When explaining scientific phenomena, for example, incorporate a relevant video that demonstrates the concept in action. This multi-sensory approach not only caters to different learning preferences but also enhances the overall engagement level of the class.

When using multimedia, however, it's crucial to strike a balance. Ensure that the content aligns with the learning objectives and enhances, rather than distracts from, the lesson.

For instance, a teacher needs to discuss the atomic bond in ethene (C2H4) and do a predictive analysis on it. For that, they need to fully understand the C2H4 Lewis structure.

According to Proprep, the Lewis structure graphically represents how atoms are bonded in molecules. They also show how electrons are distributed around the atoms.

Lewis structures are super useful when it comes to doing predictive analyses of such atomic bonds. However, simply writing the details of the ethene Lewis structure in the slides won’t help students.

Instead, what teachers should do is incorporate a video showing how the bonds are actually formed. This makes the lesson more engaging and students can get a better grasp of the C2H4 Lewis structure as a whole.

#4 Keep a Consistent Design

The visual appeal of slides plays a pivotal role in capturing and maintaining students' attention. Teachers should prioritize a consistent and aesthetically pleasing design throughout their presentations. This involves choosing a cohesive color scheme, legible fonts, and an organized layout.

Consistency in design not only makes the slides more visually appealing but also aids in cognitive retention. Consider utilizing design principles such as the rule of thirds, contrast, and alignment to create a visually cohesive presentation. Use graphics and icons to enhance the overall aesthetic without overwhelming the slides with excessive detail.

According to SketchBubble, inconsistency in slides leaves unnecessary oversights or unintentional chatter in slides. Such inconsistent designs can distract students from the topic itself or what the teacher intends to say.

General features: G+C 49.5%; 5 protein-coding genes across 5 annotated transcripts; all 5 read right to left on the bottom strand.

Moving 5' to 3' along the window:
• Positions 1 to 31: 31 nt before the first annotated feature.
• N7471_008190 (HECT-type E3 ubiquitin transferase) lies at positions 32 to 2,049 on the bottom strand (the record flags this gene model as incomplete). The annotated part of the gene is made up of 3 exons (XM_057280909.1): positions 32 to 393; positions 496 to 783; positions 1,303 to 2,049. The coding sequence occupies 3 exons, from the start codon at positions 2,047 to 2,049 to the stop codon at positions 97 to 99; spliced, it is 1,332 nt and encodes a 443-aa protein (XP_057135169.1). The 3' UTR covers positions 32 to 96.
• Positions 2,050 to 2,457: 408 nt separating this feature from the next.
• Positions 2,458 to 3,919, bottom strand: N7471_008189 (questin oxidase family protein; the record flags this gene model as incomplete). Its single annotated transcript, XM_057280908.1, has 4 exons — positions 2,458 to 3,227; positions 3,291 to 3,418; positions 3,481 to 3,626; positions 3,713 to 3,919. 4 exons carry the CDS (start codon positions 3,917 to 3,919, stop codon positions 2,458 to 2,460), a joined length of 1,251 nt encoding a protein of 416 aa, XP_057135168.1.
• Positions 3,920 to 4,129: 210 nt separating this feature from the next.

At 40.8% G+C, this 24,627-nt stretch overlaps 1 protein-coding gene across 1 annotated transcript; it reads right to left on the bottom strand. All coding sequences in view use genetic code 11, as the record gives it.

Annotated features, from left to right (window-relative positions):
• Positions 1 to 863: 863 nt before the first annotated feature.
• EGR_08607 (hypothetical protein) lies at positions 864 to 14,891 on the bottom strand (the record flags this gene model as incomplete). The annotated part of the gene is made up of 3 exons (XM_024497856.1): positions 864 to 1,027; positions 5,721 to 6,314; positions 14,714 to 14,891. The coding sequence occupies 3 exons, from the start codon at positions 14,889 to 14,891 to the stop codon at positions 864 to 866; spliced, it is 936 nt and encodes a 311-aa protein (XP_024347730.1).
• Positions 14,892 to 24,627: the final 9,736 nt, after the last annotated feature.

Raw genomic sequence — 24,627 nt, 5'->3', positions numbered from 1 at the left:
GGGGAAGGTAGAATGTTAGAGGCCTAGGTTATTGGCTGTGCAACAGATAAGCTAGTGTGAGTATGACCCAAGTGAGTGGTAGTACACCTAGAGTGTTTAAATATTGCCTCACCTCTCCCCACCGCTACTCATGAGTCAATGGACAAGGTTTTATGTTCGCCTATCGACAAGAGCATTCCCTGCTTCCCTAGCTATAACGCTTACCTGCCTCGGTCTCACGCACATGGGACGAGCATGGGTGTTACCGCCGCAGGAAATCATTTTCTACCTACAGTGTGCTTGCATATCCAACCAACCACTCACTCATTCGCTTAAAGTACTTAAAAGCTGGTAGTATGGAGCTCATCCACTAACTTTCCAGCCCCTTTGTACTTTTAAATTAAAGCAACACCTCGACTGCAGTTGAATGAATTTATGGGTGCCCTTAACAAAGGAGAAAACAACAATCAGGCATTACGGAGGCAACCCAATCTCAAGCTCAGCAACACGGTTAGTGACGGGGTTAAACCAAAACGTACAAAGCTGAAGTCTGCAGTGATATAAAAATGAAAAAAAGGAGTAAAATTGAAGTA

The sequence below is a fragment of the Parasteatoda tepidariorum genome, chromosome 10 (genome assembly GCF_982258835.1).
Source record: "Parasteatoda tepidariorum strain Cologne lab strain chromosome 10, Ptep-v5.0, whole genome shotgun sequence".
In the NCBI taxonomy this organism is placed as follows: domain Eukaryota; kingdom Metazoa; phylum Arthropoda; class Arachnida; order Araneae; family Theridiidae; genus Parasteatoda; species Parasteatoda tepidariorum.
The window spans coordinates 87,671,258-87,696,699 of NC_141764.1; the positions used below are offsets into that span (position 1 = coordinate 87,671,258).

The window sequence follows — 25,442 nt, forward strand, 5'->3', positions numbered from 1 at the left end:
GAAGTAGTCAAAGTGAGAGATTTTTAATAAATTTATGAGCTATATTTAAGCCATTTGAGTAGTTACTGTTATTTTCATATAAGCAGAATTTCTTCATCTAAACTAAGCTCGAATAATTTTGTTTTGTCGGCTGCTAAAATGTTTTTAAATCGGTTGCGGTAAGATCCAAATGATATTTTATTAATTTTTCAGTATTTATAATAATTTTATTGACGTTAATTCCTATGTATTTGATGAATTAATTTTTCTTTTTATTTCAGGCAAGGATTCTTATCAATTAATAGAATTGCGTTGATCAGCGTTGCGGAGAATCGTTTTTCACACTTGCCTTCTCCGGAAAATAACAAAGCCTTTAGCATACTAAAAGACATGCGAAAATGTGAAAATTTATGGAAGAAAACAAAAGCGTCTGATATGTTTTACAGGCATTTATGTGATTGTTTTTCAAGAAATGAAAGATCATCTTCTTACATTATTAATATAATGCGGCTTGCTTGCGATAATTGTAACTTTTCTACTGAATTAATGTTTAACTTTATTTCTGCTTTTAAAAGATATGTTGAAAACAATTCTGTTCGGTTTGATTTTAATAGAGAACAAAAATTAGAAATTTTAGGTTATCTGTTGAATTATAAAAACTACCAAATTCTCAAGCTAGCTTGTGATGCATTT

#5 Personalize the Content

One effective way to make slides more engaging is to personalize the content to resonate with students' lives and experiences. Relate academic concepts to real-world scenarios, current events, or popular culture.

When teaching a math lesson, for instance, incorporate examples that students can relate to. These examples can be budgeting for their favorite hobbies or understanding statistical data from sports. By establishing these connections, teachers can make the material more relevant and relatable, sparking students' interest and curiosity.

Personalization enhances engagement and also promotes a sense of connection between the students and the subject matter. That, in turn, fosters a positive and inclusive learning environment.

In conclusion, teachers can take several steps to make their slides more engaging, as evident from the discussion above. By doing so, they can make the lectures interesting as well. As a result, students will not feel bored during lectures and will actually pay more attention to what teachers want to say.